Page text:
Figure 4. (a) Inner wall heat flux q"L(t) as a function of time through a 10 cm thick microencapsulated PCM-concrete wall subjected to sinusoidal diurnal boundary conditions with Tmin=10°C and Tmax= 30°C. (b) Energy flux reduction Er and (c) time delay τd for PCM volume fraction ϕc ranging from 0.0 to 0.5. Here, hsf = 180 kJ/kg, Tpc = 20°C, and ΔT pc=3°C. The PCM specific heat was either constant and equal to (ρcp)eff,s or temperature-dependent to assess the effects of phase change.
Figure 5a plots the energy flux reduction Er as a function of phase change temperature Tpc for average outdoor temperature (Tmax + Tmin)/2 of 10, 20, and 30°C and for ϕc=0.1, hsf = 180 kJ/kg, and ΔTpc = 3°C. For an average outdoor temperature of 20°C, a distinct maximum energy flux reduction Er,max of 39% was achieved for a phase change temperature Tpc equal to the indoor temperature Tin of 20°C. Overall, there were no optimization opportunities in terms of energy reduction for a homogeneous PCM composite wall subjected to sinusoidal outdoor temperature oscillations and solar radiation heat flux in extremely hot or cold climates. Figure 5b plots the time delay τd as a function of phase change temperature Tpc for ϕc=0.1, hsf = 180 kJ/kg, and ΔTpc = 3°C. In all cases, τd reached a maximum ranging from 2 to 3 hours as the average outdoor temperature decreased from 30 to 10°C. Indeed, adding PCM to a building wall in an extremely hot or cold climate may still provide financial savings to the ratepayer if TOU pricing is available, by shifting the heating or cooling load to an off-peak time of day.
Figure 5. (a) Energy flux reduction Er and (b) time delay τd as a function of phase change temperature Tpc for average outdoor temperature (Tmax + Tmin)/2 of 10, 20, and 30°C and outdoor temperature amplitude (Tmax - Tmin)/2 of 10°C. Here, ϕc = 0.1, hsf = 180 kJ/kg, and ΔTpc = 3°C.Figure 6a plots the maximum energy flux reduction Er,max as a function of the average outdoor temperature (Tmax + Tmin)/2 ranging from 5 to 35°C for outdoor temperature amplitude (Tmax - Tmin)/2 of 10 or 15°C. It reveals that the maximum energy reduction could reach up to 40% and was achieved when the average outdoor temperature was about 22°C for both outdoor temperature amplitudes of 10 and 15°C. These results confirm that phase change had no effect on the daily energy flux reduction in extreme hot or cold climates. Figure 6b plots the optimum phase change temperature corresponding to the maximum energy flux reduction Tpc,opt,Er as a function of average daily outdoor temperature ranging from 5°C to 35°C and for outdoor temperature amplitude of 10°C and 15°C. It shows that Er,max was achieved for an optimum phase change temperature Tpc,opt,Er near the indoor temperature Tin± 1°C, regardless of the average daily outdoor temperature.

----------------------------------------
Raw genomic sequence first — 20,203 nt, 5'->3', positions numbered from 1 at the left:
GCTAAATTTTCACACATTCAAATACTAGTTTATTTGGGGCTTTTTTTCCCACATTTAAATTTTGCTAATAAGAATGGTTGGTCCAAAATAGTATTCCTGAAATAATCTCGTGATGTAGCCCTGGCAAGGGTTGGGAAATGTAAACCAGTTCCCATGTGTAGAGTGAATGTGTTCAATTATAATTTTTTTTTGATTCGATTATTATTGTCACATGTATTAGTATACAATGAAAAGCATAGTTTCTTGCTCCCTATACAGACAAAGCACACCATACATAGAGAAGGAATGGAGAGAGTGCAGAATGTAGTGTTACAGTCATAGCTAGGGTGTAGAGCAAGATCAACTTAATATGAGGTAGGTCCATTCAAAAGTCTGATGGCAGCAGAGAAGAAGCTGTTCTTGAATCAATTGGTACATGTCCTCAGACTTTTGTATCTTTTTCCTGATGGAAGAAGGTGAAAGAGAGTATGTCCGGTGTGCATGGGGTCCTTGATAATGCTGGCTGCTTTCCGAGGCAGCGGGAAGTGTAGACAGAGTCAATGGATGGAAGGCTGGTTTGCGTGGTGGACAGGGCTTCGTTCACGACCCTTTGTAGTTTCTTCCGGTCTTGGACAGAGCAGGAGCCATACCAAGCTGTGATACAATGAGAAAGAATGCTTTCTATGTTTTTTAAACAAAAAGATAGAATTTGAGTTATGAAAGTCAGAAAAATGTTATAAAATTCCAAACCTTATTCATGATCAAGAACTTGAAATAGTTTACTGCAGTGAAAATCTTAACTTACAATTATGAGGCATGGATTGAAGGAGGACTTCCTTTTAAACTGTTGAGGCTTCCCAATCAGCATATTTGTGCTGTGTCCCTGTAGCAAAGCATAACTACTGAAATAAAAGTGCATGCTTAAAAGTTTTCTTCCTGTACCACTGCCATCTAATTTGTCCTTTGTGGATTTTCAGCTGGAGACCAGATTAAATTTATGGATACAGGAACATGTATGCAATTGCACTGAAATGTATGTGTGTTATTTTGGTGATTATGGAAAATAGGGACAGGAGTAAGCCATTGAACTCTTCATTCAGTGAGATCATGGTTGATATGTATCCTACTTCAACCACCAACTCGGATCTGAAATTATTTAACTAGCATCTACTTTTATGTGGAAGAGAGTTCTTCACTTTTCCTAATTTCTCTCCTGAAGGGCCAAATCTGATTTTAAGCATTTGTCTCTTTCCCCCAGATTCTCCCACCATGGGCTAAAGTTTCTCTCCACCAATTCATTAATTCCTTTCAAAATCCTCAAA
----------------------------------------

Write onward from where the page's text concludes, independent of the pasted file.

Figure 6: (a) Maximum energy flux reduction Er,max and (b) phase change temperature corresponding to the maximum energy flux reduction Tpc,opt,Er for average outdoor temperatures ranging from 5 to 37.5°C with an amplitude of either 10 or 15°C. Here, ϕc = 0.1, hsf = 180 kJ/kg, and ΔTpc = 3°C.
This study demonstrated that a composite wall containing microencapsulated PCMs can be accurately represented as a homogeneous wall with effective volumetric heat capacity (ρcp)eff thermal conductivity keff. This time-dependent homogeneous thermal model was used to establish important design rules that can inform the selection of microencapsulated PCMs for concrete walls in various climates. First, adding microencapsulated PCM to concrete walls and increasing the latent heat of fusion both substantially reduced and delayed the thermal load on the building. Second, the phase change temperature leading to the maximum energy flux reduction was equal to the desired indoor temperature regardless of the climate conditions. Third, to achieve the maximum time delay, the optimum phase change temperature increased with increasing average outdoor temperature. Fourth, in extremely hot or cold climates, the use of PCM delayed the thermal load to take advantage of TOU pricing even though the energy flux reduction were not significant. Lastly, the phase change temperature window had little effect on the energy flux reduction and the time delay. This analysis can inform future simulations of composite walls containing microencapsulated PCMs in any climate.